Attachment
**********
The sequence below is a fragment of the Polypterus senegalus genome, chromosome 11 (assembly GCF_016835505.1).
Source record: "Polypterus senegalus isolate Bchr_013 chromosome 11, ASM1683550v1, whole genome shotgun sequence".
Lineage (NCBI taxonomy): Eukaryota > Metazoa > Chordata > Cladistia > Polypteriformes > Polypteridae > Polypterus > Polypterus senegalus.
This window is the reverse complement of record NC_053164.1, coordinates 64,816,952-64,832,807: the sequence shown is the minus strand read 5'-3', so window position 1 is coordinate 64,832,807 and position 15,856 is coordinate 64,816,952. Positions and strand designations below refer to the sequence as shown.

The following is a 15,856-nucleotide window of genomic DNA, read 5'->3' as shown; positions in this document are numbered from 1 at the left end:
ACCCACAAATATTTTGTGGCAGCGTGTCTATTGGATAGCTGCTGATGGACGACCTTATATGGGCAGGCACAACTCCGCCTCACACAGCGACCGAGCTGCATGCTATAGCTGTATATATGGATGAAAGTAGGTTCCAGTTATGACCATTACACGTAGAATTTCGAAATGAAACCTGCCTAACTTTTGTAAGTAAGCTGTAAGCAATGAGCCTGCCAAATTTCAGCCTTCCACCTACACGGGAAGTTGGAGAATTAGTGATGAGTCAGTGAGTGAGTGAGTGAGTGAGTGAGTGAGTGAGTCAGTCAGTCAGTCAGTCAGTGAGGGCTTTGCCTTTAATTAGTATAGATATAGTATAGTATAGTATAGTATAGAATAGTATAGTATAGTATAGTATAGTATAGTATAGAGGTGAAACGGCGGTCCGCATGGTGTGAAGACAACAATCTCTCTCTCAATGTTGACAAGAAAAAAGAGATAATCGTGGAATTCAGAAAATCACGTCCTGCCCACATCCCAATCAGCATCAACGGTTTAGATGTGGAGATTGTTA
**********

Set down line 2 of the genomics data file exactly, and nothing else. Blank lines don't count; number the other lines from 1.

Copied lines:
Source record: "Polypterus senegalus isolate Bchr_013 chromosome 11, ASM1683550v1, whole genome shotgun sequence".